Ian Stewart, Dave Sappelt, and the Education of the Chicago Cubs


May 20, 2012; Chicago, IL, USA; A general view of a British Airways 777 jet as it flies over the main scoreboard during the first inning between the Chicago Cubs and the Chicago White Sox at Wrigley Field. Mandatory Credit: Jerry Lai-USA TODAY Sports

By now you’ve probably grown tired of the whole Ian Stewart Twitter drama, as has most of the general population. Good news: This post isn’t about that! For the sake of not leaving anyone out, though, I will summarize what two Cubs minor leaguers have been doing on the Internet.

It all began almost a year ago when Iowa Cubs OF Dave Sappelt started complaining about not being called up to the major league club after the Reed Johnson trade. Sappelt, an undersized right-handed hitter who hits LHP well, fit the description of Johnson’s job – a fourth outfielder who can pinch hit – but that wasn’t the case. The front office decided to leave Sappelt in Iowa and he was infuriated. The man took to Twitter (@SappySappelt6) to subliminally let out his frustrations, often offending Des Moines, IA residents. The same happened when he was demoted this season, with his final comment being “back to the trenches”.

And then there was Stewart. What can be said about the struggling 3B that hasn’t already been repeated a thousand times? Fact of the matter is that you don’t bite the hand that feeds you – and much less on the Internet.

But once again, this post isn’t about that. I’m here to tell you that the new (well, semi-new now) regime of Theo Epstein, Jed Hoyer, and Jason McLeod are doing the best they can to avoid this stuff from happening with their players by teaching them the Cubs Way.

Now I know what you’re thinking: “The Cubs Way? What, how to blow leads and leave runners in scoring position?” No. The Cubs Way is a complex idea that was brought into the organization when Thoyer (Isn’t that a cool combination?) took over. The sixth tool – makeup – is highly valued by this organization. Players with good makeup, like 2012 first round draft pick OF Albert Almora, are more likely to keep it together when struggling. There is no room to be unprofessional in professional baseball. Period.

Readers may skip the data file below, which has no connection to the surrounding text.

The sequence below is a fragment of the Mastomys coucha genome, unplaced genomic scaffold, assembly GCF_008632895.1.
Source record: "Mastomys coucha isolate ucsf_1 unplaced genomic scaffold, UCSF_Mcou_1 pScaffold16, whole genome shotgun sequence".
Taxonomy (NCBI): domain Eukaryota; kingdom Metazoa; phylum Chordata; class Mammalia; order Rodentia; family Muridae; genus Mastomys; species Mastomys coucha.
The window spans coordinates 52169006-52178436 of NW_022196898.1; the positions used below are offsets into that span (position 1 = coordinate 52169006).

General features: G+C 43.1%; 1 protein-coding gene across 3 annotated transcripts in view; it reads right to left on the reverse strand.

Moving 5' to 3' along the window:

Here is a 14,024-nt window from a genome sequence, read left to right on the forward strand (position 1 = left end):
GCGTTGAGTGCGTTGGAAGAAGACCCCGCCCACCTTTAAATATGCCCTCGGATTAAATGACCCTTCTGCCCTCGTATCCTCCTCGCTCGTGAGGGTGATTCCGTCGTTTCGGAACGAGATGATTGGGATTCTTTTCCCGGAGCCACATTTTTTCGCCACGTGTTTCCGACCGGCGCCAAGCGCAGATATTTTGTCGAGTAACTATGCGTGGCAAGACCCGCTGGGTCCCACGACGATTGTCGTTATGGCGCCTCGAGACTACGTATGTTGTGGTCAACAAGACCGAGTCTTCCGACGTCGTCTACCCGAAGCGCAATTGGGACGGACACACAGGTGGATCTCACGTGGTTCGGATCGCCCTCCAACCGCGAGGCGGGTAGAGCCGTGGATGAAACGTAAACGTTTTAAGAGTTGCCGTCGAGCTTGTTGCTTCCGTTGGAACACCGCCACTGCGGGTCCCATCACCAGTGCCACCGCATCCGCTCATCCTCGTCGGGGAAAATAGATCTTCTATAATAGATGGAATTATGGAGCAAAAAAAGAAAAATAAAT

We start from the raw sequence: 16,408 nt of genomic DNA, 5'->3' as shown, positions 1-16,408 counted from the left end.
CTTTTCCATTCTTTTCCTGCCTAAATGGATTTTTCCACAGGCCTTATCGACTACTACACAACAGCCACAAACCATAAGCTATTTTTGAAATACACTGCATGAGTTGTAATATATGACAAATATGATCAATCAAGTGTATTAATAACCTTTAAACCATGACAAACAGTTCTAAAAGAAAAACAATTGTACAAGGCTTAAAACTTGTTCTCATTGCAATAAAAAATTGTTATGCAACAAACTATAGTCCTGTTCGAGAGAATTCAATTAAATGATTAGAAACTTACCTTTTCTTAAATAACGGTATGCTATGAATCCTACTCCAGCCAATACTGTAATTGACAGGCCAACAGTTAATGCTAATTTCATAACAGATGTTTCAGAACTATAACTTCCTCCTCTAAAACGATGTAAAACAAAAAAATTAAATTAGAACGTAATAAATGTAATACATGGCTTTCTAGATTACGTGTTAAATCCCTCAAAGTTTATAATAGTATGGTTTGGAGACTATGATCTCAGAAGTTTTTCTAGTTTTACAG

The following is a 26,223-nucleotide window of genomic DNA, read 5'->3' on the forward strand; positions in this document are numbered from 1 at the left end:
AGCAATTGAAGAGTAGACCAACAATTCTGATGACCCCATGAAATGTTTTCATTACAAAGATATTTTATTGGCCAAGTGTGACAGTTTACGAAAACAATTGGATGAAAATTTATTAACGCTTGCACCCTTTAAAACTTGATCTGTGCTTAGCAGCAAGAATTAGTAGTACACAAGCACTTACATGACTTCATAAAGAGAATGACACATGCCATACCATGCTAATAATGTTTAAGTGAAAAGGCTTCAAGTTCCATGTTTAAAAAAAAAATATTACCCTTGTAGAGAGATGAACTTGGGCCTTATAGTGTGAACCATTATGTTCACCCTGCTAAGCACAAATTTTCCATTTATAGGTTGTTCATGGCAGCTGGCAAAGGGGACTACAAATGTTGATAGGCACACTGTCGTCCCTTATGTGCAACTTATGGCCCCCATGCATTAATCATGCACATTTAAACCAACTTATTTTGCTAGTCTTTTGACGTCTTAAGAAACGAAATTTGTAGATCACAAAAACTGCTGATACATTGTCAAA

But the Cubs weren’t satisfied by simply being told by scouts that Almora was an exemplary kid. They sent him, and the majority of new additions to the system (Including OF Jorge Soler), to their complex in Arizona for a few weeks after signing to teach them to be professionals and represent the organization well.

I expect the same to be done this year’s number 2 overall pick 3B Kris Bryant. I have a strong feeling that Bryant will probably play some games for the Mesa Cubs (Even though he is way more advanced) simply to learn about the organization and how to handle things such as the press and mass coverage.

And if you didn’t know, Bryant is no slouch in the makeup department himself. The tall righty was named Baseball America’s college player of the year for the 2013 season – and it wasn’t only for his historic 31-homerun season. “Bryant’s total package—not just his top-of-the-charts power—makes him the kind of player that San Diego coach Rich Hill said “comes along once in a coach’s career.”” I highly suggest you read the rest of that article. It made me fall even deeper in love with Bryant.

So if you’re worried about future displays of unprofessionalism, don’t; It is a wonderful strategy that will only help avoid Stewart-esque meltdowns in the future and help the Cubs put the best product – both physically and mentally – on the field.